During the onset of the ongoing pandemic, many businesses — both big and small — said that they realized the importance of digitalization as something crucial to economic growth and recovery. Indeed, around the globe, digitalization has helped governments, schools, and businesses shift to what would soon be the new normal.
Here in the Philippines, digital technology ensures better governance, improves the quality and reach of eLearning, and creates and/or retains jobs and industries. It could also aid pandemic response by facilitating safety protocols, vaccine rollouts, and accessible health and non-health services to curb COVID-19 cases.
During the recently held white paper launch and discussion forum “Digitalizing the Philippines” organized by public affairs and strategy firm W&R and the National University of Singapore’s Lee Kuan Yew School of Public Policy (NUS-LKY School of Public Policy), a panel of industry experts discussed the future of the country when it comes to the use of technology in economics.
In her keynote, Sen. Grace Poe-Llamanzares said, “Fast, reliable, and affordable connectivity makes a huge difference…in e-commerce, online learning, entertainment, telemedicine, and of course, the simple but vital act of staying in touch with our loved ones. While there are people with access to the Internet, there are people who are grossly underserved or unserved.”
These are all challenged by what Poe-Llamanzares called the “digital divide.”
NUS-LKY School of Public Policy’s findings showed how high costs, tight regulations, and logistical problems have held back local digitalization and adoption among Filipinos.
When it comes to cultivating digital talent, the University of Asia and the Pacific (UA&P) professor and economist Dr. Bernardo Villegas emphasized that students should always come first.
“Millions of pupils in public school are not really learning very much because they don’t have the resources to participate in eLearning, so it is a clear indication that the digital divide may worsen unless we [take] proactive measures. In the banking sector, they are developing all sorts of FinTech solutions so that the unbanked — 70% of our population — can gradually have access to banking services. But we need more than that. We need a lot of startups especially among the centennials — social enterprises,” Prof. Villegas said as he tried to explain the best route to address the digital divide that is happening in the Philippines now.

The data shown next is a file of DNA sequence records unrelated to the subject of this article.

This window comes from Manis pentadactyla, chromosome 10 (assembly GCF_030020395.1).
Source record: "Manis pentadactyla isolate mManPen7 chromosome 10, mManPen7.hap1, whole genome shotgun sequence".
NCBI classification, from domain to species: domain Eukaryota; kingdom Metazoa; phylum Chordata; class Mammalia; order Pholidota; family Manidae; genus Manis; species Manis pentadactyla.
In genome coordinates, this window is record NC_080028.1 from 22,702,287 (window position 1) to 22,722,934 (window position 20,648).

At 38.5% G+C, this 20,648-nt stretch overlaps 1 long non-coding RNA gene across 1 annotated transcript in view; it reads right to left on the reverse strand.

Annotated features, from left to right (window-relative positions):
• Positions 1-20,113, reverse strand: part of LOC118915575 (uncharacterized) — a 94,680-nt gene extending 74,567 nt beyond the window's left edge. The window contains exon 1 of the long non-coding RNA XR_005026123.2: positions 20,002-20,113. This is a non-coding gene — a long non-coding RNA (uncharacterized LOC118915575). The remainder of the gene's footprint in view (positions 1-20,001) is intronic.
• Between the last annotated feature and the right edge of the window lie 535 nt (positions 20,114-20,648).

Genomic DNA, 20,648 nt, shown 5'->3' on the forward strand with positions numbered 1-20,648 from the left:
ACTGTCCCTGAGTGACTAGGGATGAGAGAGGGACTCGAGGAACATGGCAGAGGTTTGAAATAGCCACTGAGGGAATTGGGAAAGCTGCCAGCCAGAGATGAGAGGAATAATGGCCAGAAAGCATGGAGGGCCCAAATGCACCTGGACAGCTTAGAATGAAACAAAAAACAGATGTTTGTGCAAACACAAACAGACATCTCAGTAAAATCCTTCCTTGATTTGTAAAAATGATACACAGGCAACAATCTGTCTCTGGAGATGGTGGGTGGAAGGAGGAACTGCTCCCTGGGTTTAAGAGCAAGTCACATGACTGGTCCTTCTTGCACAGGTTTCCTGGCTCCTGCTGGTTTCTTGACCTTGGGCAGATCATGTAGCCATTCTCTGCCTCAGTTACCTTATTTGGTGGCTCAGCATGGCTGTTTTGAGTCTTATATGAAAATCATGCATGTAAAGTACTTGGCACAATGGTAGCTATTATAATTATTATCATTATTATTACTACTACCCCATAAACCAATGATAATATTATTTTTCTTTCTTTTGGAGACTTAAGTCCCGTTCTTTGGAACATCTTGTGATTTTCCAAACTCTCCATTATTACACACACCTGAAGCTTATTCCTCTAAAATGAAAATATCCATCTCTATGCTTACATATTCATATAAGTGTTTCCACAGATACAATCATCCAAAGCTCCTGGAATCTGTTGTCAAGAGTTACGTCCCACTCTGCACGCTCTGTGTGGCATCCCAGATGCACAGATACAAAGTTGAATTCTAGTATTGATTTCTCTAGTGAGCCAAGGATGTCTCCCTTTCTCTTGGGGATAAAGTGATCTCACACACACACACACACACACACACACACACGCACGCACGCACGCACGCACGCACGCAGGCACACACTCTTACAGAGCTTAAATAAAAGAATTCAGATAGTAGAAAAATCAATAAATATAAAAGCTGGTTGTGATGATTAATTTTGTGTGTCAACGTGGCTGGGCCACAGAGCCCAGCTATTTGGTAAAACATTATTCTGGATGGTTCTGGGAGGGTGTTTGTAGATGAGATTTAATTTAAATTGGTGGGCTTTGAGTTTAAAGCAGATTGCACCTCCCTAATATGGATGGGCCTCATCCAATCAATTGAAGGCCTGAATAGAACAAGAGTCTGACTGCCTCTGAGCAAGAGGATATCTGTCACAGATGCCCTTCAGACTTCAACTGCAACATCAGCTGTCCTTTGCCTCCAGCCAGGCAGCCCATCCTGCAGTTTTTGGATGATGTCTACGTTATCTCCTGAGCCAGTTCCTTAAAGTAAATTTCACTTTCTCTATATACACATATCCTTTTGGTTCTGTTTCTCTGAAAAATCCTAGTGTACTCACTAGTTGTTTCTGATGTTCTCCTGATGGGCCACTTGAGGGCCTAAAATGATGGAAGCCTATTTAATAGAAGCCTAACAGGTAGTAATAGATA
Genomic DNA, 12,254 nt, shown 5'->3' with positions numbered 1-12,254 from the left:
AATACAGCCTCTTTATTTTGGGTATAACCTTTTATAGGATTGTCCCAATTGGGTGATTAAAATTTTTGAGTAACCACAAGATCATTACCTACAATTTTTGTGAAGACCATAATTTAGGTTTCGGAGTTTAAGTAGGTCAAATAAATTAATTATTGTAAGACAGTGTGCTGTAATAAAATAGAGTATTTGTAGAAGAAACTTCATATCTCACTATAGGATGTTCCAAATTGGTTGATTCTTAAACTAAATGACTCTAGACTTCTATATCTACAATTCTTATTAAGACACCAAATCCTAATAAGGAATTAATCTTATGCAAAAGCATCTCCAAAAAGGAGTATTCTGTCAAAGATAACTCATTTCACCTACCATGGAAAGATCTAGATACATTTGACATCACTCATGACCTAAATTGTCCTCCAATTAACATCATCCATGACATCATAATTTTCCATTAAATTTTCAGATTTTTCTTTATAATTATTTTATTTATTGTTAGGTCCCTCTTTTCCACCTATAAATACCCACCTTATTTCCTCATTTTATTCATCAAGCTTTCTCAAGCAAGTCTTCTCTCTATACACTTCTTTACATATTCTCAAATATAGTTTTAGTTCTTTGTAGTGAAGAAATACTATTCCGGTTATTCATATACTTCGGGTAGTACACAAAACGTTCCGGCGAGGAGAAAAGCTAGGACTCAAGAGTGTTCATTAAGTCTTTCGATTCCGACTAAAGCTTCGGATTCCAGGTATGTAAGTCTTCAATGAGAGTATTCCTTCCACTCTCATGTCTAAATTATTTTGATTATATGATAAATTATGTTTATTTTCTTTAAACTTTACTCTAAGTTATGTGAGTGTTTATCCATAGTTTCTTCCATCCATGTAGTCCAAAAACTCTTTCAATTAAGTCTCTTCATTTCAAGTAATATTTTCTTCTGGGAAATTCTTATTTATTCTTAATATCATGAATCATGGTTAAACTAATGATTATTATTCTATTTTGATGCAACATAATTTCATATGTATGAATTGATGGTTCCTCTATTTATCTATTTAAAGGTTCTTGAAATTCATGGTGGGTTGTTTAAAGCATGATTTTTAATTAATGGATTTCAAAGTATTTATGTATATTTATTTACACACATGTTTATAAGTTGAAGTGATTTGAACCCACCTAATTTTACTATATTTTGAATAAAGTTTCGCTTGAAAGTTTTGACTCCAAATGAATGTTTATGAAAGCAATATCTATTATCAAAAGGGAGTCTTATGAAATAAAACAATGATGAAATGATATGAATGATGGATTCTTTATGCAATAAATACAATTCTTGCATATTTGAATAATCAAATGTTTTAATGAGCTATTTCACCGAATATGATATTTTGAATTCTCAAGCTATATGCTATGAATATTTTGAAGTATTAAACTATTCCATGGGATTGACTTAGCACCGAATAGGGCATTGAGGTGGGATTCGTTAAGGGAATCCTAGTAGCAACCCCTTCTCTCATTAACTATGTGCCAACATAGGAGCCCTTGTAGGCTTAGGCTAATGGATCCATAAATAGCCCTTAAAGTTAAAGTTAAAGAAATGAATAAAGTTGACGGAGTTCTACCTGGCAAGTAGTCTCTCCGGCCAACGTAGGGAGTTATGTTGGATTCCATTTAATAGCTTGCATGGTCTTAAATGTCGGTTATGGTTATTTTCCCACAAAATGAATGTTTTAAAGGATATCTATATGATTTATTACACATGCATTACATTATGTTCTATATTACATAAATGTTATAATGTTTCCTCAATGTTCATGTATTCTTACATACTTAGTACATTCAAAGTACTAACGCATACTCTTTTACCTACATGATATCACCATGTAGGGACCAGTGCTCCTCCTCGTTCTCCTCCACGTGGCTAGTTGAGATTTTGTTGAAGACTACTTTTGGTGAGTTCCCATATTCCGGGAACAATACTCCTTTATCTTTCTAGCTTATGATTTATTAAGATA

To promote the digital economy, he recommended investing in both infrastructure and people. This entails government policies and projects that can complement commercial initiatives to secure access to technology and training for all Filipinos.
“As mobility restriction and social distancing measure[s] have been limiting our face-to-face interaction, the availability of digital technology emerges as a key determinant for resilience and for continuous growth. Digital transformation requires change from multiple fronts. It is an adaptive challenge and not just a technical one,” said NUS Vice Dean and Associate Professor Francesco Mancini as he presented LKY School’s latest study entitled “Overview of the Development of the Digital Economy in the Philippines.”
The Multisector Push for Tech
Despite gaps and slow adoption, digitalization in the Philippines still reflects what experts call the “Fourth Industrial Revolution.”
To address these issues, policies like the Better Internet Act and Bayanihan to Recover as One Act that push for faster and wider-reaching service must be enacted. The Department of Information and Communications Technology (DICT)’s Common Tower Policy which allows for multiple telcos to share one tower may be equally beneficial as well.
Private enterprises have also been taking initiatives to bridge current digital gaps. Aside from working on advancements like AI, IoT, and cloud computing, tech innovation company Huawei is looking to collaborate with more small and medium enterprises (SMEs) to drive new technologies and digital literacy.
“Businesses are where the greatest opportunities are. The Philippines is really currently driven by SMEs, and they’re also the major employer,” according to Huawei Vice President and Economic Adviser of Government Affairs Andrew Williamson.
Through its Spark Program, Huawei aims to build a sustainable startup ecosystem for the Asia Pacific region over the next three years. It is currently helping incubate and upscale SMEs in countries like the Philippines.
Ultimately, the ideal is a network where all stakeholders from the private and public sectors can proactively work together to identify and address any current or incoming gaps. The working goal should be a robust digital ecosystem that seamlessly integrates industries to ensure resilience and inclusive growth for the entire country.
“Digitalizing the Philippines” was presented in partnership with Embiggen Consulting, Philippine Strategic Forum, FEU Tech Innovation Center (FTIC), the UA&P School of Law and Governance (UA&P-SLG), and the De La Salle-College of Saint Benilde’s School of Diplomacy and Governance (CSB-SDG).